It is said that a good way to understand a society is by studying its trash. The thought goes that in trash one can find exemplary evidence of the way a society lives: the things it consumes, the manner it consumes, and the means by which it consumes – an essential cross-section of everyday life. But we think there is as much to be said for the form used for trash as for the contents of trash.

The common suburban trashcan says a lot about culture in the suburbs. Its size is telling of the quantity of trash that is disposed. The inclusion of well-designed wheels is a response to the context. They accommodate the relatively long distances the trashcan travels from backyard to curbside in the world of low-density single-family residential communities. The material reflects the priority given to durability over sustainability, as the hard plastic takes decades to biodegrade. The profile of its sides is optimized for large-scale waste management infrastructure. It can be quickly lifted and emptied by automated arms, speeding up the collection process and thereby enabling garbage trucks to collect faster over a greater territory.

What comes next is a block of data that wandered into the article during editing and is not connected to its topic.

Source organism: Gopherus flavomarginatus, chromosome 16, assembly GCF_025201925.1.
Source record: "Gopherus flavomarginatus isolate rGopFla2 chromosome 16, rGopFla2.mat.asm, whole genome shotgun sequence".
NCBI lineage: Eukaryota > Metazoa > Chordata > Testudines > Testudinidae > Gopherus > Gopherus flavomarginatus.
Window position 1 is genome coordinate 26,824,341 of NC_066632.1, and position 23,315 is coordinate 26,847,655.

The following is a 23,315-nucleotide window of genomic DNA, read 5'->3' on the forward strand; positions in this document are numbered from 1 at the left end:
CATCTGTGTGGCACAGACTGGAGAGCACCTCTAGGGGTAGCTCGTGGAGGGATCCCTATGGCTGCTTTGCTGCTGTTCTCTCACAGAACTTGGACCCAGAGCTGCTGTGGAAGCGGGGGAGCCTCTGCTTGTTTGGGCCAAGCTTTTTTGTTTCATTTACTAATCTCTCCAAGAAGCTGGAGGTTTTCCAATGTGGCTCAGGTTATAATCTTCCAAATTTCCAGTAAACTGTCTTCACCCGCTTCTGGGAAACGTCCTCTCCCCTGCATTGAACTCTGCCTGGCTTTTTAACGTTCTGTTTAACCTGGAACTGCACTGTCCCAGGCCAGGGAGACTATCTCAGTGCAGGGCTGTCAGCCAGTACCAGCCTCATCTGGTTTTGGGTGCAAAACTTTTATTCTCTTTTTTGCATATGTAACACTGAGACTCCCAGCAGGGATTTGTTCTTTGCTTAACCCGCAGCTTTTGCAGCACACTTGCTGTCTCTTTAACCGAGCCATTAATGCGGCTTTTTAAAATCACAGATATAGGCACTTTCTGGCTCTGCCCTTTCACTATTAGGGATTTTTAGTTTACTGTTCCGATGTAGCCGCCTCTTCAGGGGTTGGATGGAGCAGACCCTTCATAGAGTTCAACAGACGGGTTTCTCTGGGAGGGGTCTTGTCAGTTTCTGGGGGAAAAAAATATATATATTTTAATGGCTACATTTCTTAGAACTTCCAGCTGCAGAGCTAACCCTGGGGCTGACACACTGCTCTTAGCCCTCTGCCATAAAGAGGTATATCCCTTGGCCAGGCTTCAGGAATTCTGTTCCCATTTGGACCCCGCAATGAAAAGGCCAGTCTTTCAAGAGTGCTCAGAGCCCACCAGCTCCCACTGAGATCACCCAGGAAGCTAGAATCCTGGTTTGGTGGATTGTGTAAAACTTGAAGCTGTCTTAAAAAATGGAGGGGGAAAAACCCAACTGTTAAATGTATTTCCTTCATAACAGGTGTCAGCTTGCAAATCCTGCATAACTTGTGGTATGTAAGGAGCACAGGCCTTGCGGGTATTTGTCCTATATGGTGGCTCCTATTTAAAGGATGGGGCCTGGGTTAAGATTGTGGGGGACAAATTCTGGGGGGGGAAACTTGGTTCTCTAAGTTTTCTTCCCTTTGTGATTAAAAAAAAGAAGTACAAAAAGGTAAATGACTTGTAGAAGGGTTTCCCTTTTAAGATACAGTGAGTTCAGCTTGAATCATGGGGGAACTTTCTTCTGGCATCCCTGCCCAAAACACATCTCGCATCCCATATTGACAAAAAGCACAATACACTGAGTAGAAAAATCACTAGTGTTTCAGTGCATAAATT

In this project, the trashcan has been redesigned, and mostly over-designed, to celebrate the taste of suburban culture and to give a form to the can that describes the processes of use, disposal, and management of the things we trash. Trash draws connections between the infrastructures of consumption, waste, and land management in suburbia.

The piece consists of three trashcans that have received graphical treatments in the style of ‘import scene’ cars, accompanied by a large wall graphic in the form of a mandala, a design adapted from Buddhist painting traditions, showing virtues and obstructions on the way to trash nirvana.

Trash has been on display at both the Walker Art Center and Carnegie Museum of Art, Pittsburgh as part of the exhibition Worlds Away: New Suburban Landscapes. The exhibition makes its next appearance at the Yale School of Architecture from March 2 through May 10, 2009.








Jeffrey Inaba
Walker Art Center